Brannon consented to a trial before a federal magistrate judge. At the beginning of the trial, Brannon orally moved to suppress the evidence of the .15 digital display from the Intoxilyzer on the grounds that it was a partial test result without scientific reliability. He argued that only a complete test and printout could give a reliable reading of blood alcohol content. The magistrate judge deferred ruling on Brannon's motion until hearing from the government's expert witness Robert Lee Baker, a criminalist employed by the California Department of Justice for over 18 years and currently employed by Valley Toxicology. Baker described the workings of the Intoxilyzer 5000 as summarized above. He also testified that the Intoxilyzer 5000 in use at the base was checked every ten days and that, both before and after Brannon's use of it, it was in good working order. The magistrate judge denied the motion.
The magistrate judge found Brannon guilty of driving under the influence and sentenced him to pay a fine of $600 and a two-year term of limited supervised probation which would terminate upon payment of the fine and obtaining a valid driver's license. (Upon a probation revocation proceeding during the pendency of his appeal, Brannon's probation was modified to 90 hours of community service.) The charge of driving with a blood alcohol level of .08 or more was dismissed by the government prior to trial. Brannon was acquitted on all of the other counts.
Brannon appealed his conviction to the district court, which upheld the admissibility of the Intoxilyzer test and held that there was sufficient evidence to support Brannon's conviction.
The case turns on whether a reading on an uncompleted breathalyzer test is admissible evidence. The defense stipulated to Baker's “qualifications as an expert with the one exception of the contested evidence, the partial breathalyzer results.” The defense followed up its in limine objection to admission of the breathalyzer evidence with the argument that Baker's testimony did not show that an uncompleted test had reached “the level of general acceptance within the scientific community,” did not cite any studies to the effect that a partial test was reliable, and did not offer any proof that the machine was accurate when the test was not completed. On appeal, the defense argues that Daubert v. Merrell Dow Pharmaceuticals, Inc., 509 U.S. 579, 113 S.Ct. 2786, 125 L.Ed.2d 469 (1993) was not complied with.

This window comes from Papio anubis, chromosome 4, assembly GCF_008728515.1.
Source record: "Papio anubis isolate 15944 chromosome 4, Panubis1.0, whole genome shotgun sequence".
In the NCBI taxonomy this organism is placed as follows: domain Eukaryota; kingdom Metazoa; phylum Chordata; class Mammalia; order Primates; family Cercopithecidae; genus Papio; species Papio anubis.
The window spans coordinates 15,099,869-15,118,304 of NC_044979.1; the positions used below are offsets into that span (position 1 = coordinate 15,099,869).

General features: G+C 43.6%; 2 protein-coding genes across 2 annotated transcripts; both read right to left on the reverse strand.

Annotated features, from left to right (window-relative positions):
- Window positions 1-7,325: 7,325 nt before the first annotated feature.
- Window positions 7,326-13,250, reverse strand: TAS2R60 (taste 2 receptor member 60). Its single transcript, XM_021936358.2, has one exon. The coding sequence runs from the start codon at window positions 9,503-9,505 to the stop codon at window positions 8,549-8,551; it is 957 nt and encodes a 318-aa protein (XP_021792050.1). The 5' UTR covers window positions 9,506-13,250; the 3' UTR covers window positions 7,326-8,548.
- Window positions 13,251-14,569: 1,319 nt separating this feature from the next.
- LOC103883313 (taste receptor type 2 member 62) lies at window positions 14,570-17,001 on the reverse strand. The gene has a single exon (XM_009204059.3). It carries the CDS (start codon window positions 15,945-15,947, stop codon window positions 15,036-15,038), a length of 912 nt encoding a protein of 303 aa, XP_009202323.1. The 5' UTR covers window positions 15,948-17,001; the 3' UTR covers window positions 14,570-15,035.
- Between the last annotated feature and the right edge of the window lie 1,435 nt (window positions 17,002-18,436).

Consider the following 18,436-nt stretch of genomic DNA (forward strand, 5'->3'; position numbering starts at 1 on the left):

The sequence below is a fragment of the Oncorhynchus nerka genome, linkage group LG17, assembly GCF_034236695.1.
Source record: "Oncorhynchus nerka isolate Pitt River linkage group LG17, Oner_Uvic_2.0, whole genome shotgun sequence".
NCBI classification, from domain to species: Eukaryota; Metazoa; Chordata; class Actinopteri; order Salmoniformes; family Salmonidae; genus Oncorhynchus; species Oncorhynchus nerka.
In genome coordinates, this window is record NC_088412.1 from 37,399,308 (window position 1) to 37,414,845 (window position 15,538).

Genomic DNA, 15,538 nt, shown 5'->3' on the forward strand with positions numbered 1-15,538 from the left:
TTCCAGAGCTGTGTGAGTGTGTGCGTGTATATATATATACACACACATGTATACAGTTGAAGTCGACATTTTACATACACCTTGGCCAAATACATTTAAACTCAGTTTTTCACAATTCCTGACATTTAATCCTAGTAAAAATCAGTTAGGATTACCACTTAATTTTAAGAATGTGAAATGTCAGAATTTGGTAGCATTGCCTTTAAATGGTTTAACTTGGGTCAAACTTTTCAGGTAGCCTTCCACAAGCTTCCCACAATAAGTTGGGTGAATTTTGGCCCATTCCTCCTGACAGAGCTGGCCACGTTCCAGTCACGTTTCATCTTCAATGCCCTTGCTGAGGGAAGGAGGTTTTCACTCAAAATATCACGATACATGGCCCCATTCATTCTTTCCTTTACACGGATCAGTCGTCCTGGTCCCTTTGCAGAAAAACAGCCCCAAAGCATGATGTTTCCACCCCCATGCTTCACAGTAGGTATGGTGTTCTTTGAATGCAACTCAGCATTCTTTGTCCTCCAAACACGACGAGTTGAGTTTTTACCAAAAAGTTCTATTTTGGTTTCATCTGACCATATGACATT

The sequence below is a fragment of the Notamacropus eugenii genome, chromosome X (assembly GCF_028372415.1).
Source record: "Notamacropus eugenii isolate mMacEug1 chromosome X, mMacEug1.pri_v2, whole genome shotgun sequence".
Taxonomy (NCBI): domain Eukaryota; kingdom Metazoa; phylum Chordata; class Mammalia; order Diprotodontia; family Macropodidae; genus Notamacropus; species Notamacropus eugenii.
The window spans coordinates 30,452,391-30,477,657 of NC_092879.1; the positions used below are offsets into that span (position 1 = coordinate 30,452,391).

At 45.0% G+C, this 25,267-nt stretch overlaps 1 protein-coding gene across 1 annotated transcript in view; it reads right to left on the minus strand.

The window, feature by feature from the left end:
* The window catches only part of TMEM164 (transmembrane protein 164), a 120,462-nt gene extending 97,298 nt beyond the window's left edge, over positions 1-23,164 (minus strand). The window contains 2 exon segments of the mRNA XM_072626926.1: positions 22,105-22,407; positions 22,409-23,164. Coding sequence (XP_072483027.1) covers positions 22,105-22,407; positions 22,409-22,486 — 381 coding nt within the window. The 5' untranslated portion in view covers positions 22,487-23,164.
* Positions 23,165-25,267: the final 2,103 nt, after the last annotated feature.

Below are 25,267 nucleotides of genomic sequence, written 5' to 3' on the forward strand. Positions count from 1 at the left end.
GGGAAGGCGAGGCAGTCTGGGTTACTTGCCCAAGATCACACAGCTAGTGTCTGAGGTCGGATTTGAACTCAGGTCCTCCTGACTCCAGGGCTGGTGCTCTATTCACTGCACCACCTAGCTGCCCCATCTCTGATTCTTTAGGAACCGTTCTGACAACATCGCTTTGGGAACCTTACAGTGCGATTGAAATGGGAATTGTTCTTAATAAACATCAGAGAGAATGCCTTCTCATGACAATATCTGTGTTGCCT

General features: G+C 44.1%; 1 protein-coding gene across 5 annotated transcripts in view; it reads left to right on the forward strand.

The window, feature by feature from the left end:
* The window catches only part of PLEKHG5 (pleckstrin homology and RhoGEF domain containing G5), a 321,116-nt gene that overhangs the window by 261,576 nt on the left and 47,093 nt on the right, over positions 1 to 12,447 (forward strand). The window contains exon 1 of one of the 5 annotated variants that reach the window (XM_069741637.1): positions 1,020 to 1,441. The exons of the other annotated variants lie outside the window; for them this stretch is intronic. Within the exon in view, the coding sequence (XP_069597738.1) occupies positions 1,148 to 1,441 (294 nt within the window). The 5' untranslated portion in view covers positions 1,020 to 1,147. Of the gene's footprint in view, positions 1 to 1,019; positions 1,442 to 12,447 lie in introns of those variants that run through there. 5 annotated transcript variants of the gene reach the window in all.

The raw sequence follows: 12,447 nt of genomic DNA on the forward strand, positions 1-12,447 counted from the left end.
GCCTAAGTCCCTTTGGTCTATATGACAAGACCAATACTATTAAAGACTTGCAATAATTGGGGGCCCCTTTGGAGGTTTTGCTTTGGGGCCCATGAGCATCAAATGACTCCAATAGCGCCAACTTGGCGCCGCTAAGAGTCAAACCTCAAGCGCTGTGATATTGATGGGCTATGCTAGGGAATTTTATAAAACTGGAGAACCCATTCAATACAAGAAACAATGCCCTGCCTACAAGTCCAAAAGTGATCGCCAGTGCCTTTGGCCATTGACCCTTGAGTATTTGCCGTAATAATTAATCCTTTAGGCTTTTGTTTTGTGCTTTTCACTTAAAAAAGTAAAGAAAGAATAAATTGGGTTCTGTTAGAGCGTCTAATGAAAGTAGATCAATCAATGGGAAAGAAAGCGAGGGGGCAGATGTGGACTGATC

The case is close. Twenty-five years ago breathalyzers were certified as accurate by the National Highway Traffic Safety Administration of the Department of Transportation. 38 Fed.Reg. 30459 (1973). Their methodology is well-known and unchallenged. See California v. Trombetta, 467 U.S. 479, 481, 489, 104 S.Ct. 2528, 81 L.Ed.2d 413 (1984). Baker is stipulated to be an expert on complete breathalyzer tests.
The defense treats an uncompleted test as something different from what is the acceptable norm. A single uncompleted test is not what the scientific literature recommends. See, e.g., Kurt M. Dubowski, Quality Assurance in Breath-Alcohol Analysis, 18 J. Analytical Toxicology 306 (1994); 2 Richard E. Erwin, Defense of Drunk Driving Cases § 18.03 (3d ed.1995). But as the method by which a breathalyzer works is unchallenged, the objection to an incomplete test goes not to the scientific technique employed but to the reliability of the result reported. Daubert does not forbid admission of the report. Baker's testimony “pertain[s] to ‘scientific knowledge.’ ” Daubert, 509 U.S. at 590, 113 S.Ct. 2786.
An analogy may be helpful. Suppose a child's temperature is taken in the old-fashioned way by thermometer. The doctor says to keep the thermometer under the tongue for three minutes. The child spits out the thermometer after 60 seconds. The reading is 101 degrees. More likely than not, most people would agree, the child has a fever. The scientific basis for temperature-taking is well-established. The methodology of the thermometer is well-known. The incompleteness of the test would not invalidate the knowledge or the methodology.